The inspiring life of an African slave boy accepted into the Brighton community in the 19th century recently resurfaced. The tale, which was uncovered due to the work of the Brighton and Hove Black History Group, has captured the hearts of those in the local community. On Wednesday he was honoured with the restoration of his headstone at an intimate ceremony.
However, the ceremony held for the boy was not the only step taken to immortalise his memory. Thomas Highflyer, named after the Royal Navy ship which rescued him, has now had a Brighton and Hove bus named in his honour.
Thomas sadly passed away at the tragically young age of 12. His story still served to inspire the local community though, who learned an important lesson in inclusivity. This is one that Brighton has clearly not forgotten, and does not plan to forget.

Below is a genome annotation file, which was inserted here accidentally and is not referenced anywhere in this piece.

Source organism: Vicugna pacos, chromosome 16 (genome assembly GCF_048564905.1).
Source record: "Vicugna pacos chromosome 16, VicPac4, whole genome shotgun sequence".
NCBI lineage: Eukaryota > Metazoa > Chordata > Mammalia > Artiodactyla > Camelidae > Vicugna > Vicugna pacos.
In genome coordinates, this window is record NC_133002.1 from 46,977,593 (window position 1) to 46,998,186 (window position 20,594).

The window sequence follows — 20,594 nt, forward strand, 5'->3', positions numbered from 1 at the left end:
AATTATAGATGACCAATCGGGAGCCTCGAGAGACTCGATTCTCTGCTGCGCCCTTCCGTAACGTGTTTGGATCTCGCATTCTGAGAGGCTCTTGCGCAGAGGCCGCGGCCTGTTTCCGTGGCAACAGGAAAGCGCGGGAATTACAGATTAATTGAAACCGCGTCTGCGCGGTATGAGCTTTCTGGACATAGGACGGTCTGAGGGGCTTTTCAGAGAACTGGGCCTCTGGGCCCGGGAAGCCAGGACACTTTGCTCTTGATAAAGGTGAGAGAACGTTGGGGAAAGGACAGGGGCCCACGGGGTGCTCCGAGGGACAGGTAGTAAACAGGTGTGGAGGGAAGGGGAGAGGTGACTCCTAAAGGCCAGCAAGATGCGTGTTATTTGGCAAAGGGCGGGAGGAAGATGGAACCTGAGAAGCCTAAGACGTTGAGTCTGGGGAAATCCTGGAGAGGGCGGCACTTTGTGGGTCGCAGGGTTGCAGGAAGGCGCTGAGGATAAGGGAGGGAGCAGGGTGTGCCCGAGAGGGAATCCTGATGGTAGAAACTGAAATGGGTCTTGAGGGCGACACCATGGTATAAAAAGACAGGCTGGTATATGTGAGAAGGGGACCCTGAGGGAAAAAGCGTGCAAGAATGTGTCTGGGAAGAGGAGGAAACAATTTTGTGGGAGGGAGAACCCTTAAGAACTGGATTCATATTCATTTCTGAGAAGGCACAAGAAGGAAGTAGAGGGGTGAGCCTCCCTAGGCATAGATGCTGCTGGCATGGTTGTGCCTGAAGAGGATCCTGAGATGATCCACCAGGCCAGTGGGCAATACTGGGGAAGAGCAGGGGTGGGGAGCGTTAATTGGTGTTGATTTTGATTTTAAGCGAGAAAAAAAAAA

He became a popular member of St Mark’s School. Current pupils from this school were taken to the memorial service of Highflyer in the bus bearing his name.
Thomas’ story is one which will never lose its relevancy. It is just as necessary now as it ever has been to remember the importance of acceptance and tolerance, and commemorations like these serve to inspire future generations.